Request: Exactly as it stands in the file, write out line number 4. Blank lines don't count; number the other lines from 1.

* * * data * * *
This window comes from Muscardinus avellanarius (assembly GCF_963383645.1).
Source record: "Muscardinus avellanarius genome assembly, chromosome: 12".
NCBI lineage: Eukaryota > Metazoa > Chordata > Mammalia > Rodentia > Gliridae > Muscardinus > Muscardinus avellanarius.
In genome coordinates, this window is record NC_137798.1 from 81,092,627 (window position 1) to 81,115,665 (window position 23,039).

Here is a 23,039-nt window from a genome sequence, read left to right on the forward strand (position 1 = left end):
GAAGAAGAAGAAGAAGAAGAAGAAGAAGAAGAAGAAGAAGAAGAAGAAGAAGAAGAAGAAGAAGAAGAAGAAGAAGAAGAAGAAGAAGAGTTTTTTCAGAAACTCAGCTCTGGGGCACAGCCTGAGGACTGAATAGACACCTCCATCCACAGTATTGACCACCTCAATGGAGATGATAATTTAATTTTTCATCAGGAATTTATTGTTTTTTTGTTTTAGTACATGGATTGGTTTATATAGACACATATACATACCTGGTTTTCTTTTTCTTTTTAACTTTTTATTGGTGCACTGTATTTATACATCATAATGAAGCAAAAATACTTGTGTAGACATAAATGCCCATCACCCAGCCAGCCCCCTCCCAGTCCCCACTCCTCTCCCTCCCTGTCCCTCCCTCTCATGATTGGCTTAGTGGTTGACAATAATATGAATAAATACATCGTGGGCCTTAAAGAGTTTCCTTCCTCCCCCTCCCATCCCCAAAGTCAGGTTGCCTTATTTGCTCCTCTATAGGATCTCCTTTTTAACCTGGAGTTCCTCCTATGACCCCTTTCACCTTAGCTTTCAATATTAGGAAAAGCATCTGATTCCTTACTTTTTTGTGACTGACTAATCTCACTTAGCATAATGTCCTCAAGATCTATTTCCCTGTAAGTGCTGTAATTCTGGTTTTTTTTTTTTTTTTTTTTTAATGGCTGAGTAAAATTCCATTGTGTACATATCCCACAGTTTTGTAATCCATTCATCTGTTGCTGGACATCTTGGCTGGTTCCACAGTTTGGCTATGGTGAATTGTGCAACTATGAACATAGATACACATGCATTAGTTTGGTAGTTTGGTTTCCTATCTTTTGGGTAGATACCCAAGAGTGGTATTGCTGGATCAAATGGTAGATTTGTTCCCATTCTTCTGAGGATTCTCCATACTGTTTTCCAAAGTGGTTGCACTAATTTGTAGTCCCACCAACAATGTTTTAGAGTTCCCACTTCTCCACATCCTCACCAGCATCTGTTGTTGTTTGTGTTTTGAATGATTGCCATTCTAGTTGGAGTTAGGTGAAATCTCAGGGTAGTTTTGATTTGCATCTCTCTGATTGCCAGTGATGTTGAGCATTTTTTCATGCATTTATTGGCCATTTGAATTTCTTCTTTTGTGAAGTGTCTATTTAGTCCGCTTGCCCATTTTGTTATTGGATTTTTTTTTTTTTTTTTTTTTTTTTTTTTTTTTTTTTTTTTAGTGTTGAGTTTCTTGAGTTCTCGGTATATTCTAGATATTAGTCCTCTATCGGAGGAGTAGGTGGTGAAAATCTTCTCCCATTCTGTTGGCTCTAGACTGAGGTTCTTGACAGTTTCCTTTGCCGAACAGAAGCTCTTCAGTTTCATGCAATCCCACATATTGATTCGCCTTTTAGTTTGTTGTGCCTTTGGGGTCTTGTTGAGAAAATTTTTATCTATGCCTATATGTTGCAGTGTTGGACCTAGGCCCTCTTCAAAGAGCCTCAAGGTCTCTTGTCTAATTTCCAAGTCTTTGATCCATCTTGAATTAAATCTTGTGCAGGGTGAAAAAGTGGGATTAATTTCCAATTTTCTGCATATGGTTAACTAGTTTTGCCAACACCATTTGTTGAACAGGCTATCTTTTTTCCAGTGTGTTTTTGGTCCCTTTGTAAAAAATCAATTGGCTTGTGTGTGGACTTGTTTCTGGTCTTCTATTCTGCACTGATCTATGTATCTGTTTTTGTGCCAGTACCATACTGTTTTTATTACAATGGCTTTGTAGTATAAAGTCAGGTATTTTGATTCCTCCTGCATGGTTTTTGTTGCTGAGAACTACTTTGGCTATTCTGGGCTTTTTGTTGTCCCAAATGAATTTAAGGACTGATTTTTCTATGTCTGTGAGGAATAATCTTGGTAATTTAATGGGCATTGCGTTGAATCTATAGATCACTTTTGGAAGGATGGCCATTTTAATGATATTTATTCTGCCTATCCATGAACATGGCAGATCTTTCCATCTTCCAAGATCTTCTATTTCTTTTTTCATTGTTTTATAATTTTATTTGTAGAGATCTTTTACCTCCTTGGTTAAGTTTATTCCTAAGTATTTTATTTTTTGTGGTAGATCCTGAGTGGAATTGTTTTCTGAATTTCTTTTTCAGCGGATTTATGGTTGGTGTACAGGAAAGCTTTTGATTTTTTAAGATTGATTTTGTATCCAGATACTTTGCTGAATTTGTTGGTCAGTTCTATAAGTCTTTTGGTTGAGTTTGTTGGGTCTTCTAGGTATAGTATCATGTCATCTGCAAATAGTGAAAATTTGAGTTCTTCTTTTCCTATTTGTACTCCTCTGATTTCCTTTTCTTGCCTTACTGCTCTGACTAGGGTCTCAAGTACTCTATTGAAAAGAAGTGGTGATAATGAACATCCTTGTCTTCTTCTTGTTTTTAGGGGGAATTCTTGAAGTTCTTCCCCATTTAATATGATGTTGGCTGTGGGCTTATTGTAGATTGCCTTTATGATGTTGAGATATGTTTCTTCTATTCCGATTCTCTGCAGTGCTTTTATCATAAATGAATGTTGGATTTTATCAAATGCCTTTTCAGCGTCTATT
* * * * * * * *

In genome coordinates, this window is record NC_137798.1 from 81,092,627 (window position 1) to 81,115,665 (window position 23,039).